February 27, 2014 – After Fukushima it would seem that nuclear power has no future even in a world combating anthropogenic (human caused) climate change because of the burning of fossil fuels for electricity.
But that belies the truth. In fact 12.3% of electricity generated globally today comes from nuclear power plants. Around the world 434 operating nuclear reactors are generating 2.4 trillion kilowatt hours of electricity annually (2012 figures). In the United States nuclear power has a 19% share of the nation’s generating capacity. In Canada that number is 15%.
And despite Fukushima and decisions such as Germany has recently made to decommission its nuclear capacity, 69 new nuclear plants are under construction. The storage and remediating of spent fuel rods remains a significant challenge, as does the potential for bombs to be made from nuclear fuel, and yet many new countries, including Iran, see nuclear as critical to their future not for the bombs but for electrical power generation. Why is that? Because electrical energy is largely what separates developed from developing nations. And generating electricity without contributing more CO2 to the atmosphere addresses climate change challenges directly.
It is not entirely true that nuclear power is green energy. The energy generated is green but the building and maintenance of today’s nuclear plants is GHG intensive. Just think of the hundreds of thousands of concrete used for containment structures, and the contribution to GHGs from the transportation requirements needed to build and maintain these facilities.
When you compare the threat to human and other life on the planet posed by nuclear power station disasters, and that posed by continued use of coal and other fossil fuels to generate electricity, the numbers are in stark contrast. NASA estimates for the number of deaths from nuclear power accidents including exposure of local populations to radioactive contamination total just under 5,000 over less than 70 years since the technology emerged. Compare that to the more than 1.5 million in China who experts say die each year from respiratory and cardiac illnesses correlated to the burning of coal for power generation.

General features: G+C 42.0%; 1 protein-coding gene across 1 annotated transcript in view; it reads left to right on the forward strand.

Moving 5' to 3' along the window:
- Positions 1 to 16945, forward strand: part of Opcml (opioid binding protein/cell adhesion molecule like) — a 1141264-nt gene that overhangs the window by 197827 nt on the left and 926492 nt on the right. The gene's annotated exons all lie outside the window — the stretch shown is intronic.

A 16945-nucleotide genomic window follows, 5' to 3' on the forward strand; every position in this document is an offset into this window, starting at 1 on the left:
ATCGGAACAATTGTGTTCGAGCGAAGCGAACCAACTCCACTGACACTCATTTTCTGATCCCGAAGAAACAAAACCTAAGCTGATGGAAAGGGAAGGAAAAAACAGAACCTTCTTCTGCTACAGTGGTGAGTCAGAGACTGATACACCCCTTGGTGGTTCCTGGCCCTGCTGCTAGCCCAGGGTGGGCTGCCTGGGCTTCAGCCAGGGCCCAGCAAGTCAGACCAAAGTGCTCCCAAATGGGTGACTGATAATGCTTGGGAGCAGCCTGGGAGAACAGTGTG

Today a typical American nuclear power plant produces 20 tons of spent fuel each year. Over 40 years the waste from nuclear in the U.S. has reached 70,000 tons with no permanent disposal solutions in place. This is an indictment of the nuclear power industry but nevertheless, compare that to the environmental blight from coal mining in places like West Virginia where whole mountain tops have been leveled, river valleys filled and water sources polluted. Yet the American public has a NIMBY attitude about nuclear.
Finally looking at the next generation of nuclear power plants, smaller, safer (no meltdowns, no China Syndrome, no fissile material for bomb making), capable of absorbing the 70,000 tons of spent fuel from older plants, or using less volatile fuels like thorium, it would seem a no brainer to back this solution to meet future energy needs.
We cannot forget what happens when human hubris interferes with careful planning. The results are Chernobyl, and Fukushima. Today 157,000 Japanese citizens have been impacted by the earthquake and following tsunami that has resulted in the abandonment of 11 towns and hundreds of square kilometers of the country. And in the Ukraine near Chernobyl a swath of the country is no longer inhabitable by humans although it appears the animals and other wildlife are enjoying our absence.